Sunday, May 24, 2015

Memorial Day

I used to think Memorial Day was a holiday recognizing the contributions of veterans, but I
later learned it is a special day that pays tribute to those who gave their lives in service to our country.

In the beginning, it was called Decoration Day. I read where people who lived near Civil War battlefields would scatter flowers across the land where both Union and Confederate troops had died.

The bloodiest battle of that war was at Gettysburg, Pennsylvania, where over the course of three days, there were an estimated 50,000 casualties. That’s close to the population here in Walker County.

Try for a moment to wrap your mind around that one number. In less than 72 hours, 50,000 men died or were gravely wounded. Communities across the North and South lost sons, fathers, and brothers. Hopes and dreams were dashed forever.

Not long after the end of the war, those who survived began the unofficial holiday, which came to be known as Decoration Day.

As you know, the bloodshed didn’t end with the Civil War. Our country has been engaged in conflict many times over the course of history. WWI, WWII, Korea, Vietnam, Iraq and Afghanistan all of which came with a hefty price tag that was paid with the blood of men and women who signed up to serve our country.

Decoration Day evolved into Memorial Day and in the 20th century grew to honor all men and women who died in service to our country. The federal holiday is observed on the last Monday of May.

It’s hard to find a family that has not been touched by war. There were pictures in my mother’s family album of her brother Marvin Lee Ferguson. He was a carefree kid seeing the world from the deck of the USS California, which was a Navy battleship.

He was in the Pacific in 1941 about to celebrate Christmas in Hawaii, but on December 7 of that year, the Japanese attacked Pearl Harbor. In less than two hours, 2500 people had died, one of which was Uncle Marvin Lee who died before WWII officially began. Now his picture is in family albums, and the local VFW hall is named in his honor.

Every Memorial Day I think of my Uncle Marvin Lee and I wonder what kind of man he would have become had he not died on that sunny Sunday in Hawaii.

These days, Memorial Day is recognized as the first holiday of summer and people spend the day eating barbecue, drinking sweet tea, and preparing for upcoming summer vacations.

Jilda and I plan to fire up the grill and blaze some ribs for a group of family and friends. And when we say the blessing, you can be sure we will remember those who picked up the tab.

10 comments:

  1. And a very large tab it has been!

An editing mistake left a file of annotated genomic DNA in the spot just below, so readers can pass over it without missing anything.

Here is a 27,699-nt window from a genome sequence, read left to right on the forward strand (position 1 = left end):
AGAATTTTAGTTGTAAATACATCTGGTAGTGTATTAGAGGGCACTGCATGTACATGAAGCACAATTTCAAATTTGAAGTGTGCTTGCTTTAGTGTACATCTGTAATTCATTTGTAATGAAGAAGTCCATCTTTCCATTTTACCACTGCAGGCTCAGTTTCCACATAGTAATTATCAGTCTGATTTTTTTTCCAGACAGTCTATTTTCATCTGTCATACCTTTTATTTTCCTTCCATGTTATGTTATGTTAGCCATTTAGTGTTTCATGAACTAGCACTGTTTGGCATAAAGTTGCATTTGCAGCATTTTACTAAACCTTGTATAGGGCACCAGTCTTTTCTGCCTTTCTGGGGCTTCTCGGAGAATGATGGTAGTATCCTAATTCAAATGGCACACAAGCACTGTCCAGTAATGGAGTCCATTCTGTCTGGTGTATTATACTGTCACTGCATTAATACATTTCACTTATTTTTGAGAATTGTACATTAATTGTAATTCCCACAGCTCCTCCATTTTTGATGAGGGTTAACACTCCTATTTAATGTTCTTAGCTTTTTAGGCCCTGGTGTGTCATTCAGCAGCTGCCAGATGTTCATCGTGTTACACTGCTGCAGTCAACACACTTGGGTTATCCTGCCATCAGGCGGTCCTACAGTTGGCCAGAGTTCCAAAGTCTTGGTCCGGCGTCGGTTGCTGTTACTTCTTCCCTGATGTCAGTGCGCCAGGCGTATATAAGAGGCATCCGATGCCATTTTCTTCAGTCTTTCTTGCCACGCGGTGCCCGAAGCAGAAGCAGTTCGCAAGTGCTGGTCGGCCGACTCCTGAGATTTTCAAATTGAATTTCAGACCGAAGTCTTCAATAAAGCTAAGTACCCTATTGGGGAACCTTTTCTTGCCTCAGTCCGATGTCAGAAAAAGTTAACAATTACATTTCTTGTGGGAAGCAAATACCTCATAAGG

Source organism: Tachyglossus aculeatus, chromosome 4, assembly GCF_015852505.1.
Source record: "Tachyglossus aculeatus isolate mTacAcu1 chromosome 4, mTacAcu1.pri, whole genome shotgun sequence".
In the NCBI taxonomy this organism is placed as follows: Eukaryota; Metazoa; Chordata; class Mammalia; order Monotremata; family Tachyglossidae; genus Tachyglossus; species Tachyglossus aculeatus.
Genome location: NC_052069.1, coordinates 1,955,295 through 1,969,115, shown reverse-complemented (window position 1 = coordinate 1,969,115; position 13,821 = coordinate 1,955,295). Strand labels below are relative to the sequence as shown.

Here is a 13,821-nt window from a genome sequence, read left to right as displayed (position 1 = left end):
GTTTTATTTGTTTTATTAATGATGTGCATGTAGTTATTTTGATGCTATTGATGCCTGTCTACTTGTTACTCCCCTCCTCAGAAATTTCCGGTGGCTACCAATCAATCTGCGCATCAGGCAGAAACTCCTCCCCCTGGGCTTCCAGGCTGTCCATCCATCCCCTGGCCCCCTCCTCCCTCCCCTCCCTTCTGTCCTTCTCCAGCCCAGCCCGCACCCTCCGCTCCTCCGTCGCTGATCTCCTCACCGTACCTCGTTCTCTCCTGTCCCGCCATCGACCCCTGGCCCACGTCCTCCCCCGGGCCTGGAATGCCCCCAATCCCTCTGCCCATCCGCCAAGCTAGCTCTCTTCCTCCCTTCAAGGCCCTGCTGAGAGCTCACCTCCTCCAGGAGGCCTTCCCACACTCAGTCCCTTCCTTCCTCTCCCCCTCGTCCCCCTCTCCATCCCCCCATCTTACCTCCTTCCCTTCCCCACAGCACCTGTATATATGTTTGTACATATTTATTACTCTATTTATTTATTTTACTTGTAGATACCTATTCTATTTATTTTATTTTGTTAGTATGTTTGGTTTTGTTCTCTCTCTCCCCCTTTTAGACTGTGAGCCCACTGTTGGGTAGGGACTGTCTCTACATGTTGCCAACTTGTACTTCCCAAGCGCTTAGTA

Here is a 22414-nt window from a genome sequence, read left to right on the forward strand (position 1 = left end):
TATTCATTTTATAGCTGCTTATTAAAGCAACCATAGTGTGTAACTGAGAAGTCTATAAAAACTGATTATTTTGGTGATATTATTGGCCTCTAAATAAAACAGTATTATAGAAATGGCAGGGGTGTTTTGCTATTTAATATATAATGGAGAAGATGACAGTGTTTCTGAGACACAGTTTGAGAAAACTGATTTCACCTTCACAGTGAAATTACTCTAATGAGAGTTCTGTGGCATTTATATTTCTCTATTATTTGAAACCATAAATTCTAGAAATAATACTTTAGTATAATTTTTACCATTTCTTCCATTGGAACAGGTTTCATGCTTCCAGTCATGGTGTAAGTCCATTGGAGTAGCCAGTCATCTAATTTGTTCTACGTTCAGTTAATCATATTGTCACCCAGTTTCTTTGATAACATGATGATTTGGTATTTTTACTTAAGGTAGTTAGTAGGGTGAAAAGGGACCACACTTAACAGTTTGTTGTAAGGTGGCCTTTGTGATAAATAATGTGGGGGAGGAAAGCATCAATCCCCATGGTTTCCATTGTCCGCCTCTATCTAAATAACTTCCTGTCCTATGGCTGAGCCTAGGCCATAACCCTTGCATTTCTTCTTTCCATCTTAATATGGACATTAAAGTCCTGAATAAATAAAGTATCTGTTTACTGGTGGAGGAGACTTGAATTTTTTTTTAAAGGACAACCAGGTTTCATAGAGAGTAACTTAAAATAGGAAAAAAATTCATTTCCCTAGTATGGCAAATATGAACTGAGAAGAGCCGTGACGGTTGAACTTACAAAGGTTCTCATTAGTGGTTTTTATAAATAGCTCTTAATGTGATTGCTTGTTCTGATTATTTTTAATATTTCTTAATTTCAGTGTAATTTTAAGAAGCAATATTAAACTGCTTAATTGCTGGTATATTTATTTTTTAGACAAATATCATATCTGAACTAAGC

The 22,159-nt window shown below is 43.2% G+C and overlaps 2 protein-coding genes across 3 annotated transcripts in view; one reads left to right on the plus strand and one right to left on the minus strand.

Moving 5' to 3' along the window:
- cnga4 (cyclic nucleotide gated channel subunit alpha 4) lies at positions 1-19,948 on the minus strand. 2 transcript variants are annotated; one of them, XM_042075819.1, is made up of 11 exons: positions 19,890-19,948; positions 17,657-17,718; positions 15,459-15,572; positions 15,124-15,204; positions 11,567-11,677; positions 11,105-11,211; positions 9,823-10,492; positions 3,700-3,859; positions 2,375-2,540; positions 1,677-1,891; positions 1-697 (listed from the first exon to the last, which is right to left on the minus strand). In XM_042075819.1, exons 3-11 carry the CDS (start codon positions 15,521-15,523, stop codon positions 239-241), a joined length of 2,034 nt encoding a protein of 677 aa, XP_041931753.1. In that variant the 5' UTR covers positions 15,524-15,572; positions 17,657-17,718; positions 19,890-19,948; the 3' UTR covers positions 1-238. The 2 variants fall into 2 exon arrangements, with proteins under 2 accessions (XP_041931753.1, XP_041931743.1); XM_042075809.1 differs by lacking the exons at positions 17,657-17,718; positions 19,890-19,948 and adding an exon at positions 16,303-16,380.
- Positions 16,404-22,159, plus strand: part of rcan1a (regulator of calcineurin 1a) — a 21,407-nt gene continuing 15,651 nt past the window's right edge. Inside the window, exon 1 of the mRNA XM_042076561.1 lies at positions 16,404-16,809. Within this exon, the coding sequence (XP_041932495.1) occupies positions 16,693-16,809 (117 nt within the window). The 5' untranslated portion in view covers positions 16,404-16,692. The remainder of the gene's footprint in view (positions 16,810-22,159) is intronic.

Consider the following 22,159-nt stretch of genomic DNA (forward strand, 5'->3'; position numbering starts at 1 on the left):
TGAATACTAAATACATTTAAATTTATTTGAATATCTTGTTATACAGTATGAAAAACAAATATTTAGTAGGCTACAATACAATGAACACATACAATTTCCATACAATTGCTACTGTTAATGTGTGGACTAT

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  2. One should always remember the people who suffered through the war and gave their lives. We have ours on Nov. 11th but I am glad it is honoured on this day as well.

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  3. A very good explanation and also tribute to those who gave all. Thanks. Great read.

    You guys have a great time,

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  4. My father put great store in Decoration Day. He was a Navy veteran of WWII. One of my brothers served in Korea during the late 60's. It is still an active war zone. Another brother was killed in Viet Nam. My father was so proud and so heart-broken at the same time. I spend some time each year on Memorial Day to remember them and all the others from my family as well as the rest who served, both those who came home and those who did not.

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  5. Hope you enjoy your Memorial Day. Thanks to all those that lost life so that we can enjoy it.

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  6. Memorial day is definitely a day for being grateful for so many people who sacrificed their lives.... we hold our day on November 11th which is Remberance Day... I feel gratitude for all those people ...

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  7. Remember them ALWAYS!!

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  8. Thanks. Excellent post.

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  9. Memorial Day/ Anzac Day/ Remembrance Day doesn't matter what it is called these days are important we should never forget those who served their country

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  10. Never forget and always be so grateful to those Heroes. I can't imagine war in our own country...neighbor against neighbor and in some cases brother against brother. I didn't realize we were to pause at 3pm on Memorial Day for a minute of silence for those who gave their life for our Country. Thanks again for your service for us...and this wonderful post. We too had a rib cookout....No North and South battle here!

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